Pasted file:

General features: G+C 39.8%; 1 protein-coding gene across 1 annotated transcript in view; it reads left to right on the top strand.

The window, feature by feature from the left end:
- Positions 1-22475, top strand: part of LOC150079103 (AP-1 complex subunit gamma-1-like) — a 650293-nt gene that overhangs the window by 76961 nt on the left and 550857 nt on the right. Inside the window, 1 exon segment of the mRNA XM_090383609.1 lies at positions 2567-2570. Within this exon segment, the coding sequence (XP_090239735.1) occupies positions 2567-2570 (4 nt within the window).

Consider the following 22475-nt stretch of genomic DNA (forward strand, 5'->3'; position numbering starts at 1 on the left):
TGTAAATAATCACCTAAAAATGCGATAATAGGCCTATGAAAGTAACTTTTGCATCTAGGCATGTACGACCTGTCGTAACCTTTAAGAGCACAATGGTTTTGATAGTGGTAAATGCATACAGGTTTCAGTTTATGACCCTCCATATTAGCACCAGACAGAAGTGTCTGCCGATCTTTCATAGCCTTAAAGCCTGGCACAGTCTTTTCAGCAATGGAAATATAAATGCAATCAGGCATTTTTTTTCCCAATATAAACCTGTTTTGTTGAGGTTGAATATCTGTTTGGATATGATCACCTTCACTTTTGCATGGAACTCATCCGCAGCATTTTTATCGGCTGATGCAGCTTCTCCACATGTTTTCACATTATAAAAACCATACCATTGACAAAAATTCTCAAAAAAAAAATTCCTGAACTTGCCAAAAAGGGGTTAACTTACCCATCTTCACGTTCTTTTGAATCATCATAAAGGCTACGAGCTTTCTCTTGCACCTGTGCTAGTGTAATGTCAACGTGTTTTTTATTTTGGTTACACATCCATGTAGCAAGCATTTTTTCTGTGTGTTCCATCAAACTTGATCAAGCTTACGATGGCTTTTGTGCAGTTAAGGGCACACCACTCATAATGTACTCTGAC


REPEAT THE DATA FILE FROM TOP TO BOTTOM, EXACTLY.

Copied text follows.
General features: G+C 39.8%; 1 protein-coding gene across 1 annotated transcript in view; it reads left to right on the top strand.

The window, feature by feature from the left end:
- Positions 1-22475, top strand: part of LOC150079103 (AP-1 complex subunit gamma-1-like) — a 650293-nt gene that overhangs the window by 76961 nt on the left and 550857 nt on the right. Inside the window, 1 exon segment of the mRNA XM_090383609.1 lies at positions 2567-2570. Within this exon segment, the coding sequence (XP_090239735.1) occupies positions 2567-2570 (4 nt within the window).

Consider the following 22475-nt stretch of genomic DNA (forward strand, 5'->3'; position numbering starts at 1 on the left):
TGTAAATAATCACCTAAAAATGCGATAATAGGCCTATGAAAGTAACTTTTGCATCTAGGCATGTACGACCTGTCGTAACCTTTAAGAGCACAATGGTTTTGATAGTGGTAAATGCATACAGGTTTCAGTTTATGACCCTCCATATTAGCACCAGACAGAAGTGTCTGCCGATCTTTCATAGCCTTAAAGCCTGGCACAGTCTTTTCAGCAATGGAAATATAAATGCAATCAGGCATTTTTTTTCCCAATATAAACCTGTTTTGTTGAGGTTGAATATCTGTTTGGATATGATCACCTTCACTTTTGCATGGAACTCATCCGCAGCATTTTTATCGGCTGATGCAGCTTCTCCACATGTTTTCACATTATAAAAACCATACCATTGACAAAAATTCTCAAAAAAAAAATTCCTGAACTTGCCAAAAAGGGGTTAACTTACCCATCTTCACGTTCTTTTGAATCATCATAAAGGCTACGAGCTTTCTCTTGCACCTGTGCTAGTGTAATGTCAACGTGTTTTTTATTTTGGTTACACATCCATGTAGCAAGCATTTTTTCTGTGTGTTCCATCAAACTTGATCAAGCTTACGATGGCTTTTGTGCAGTTAAGGGCACACCACTCATAATGTACTCTGAC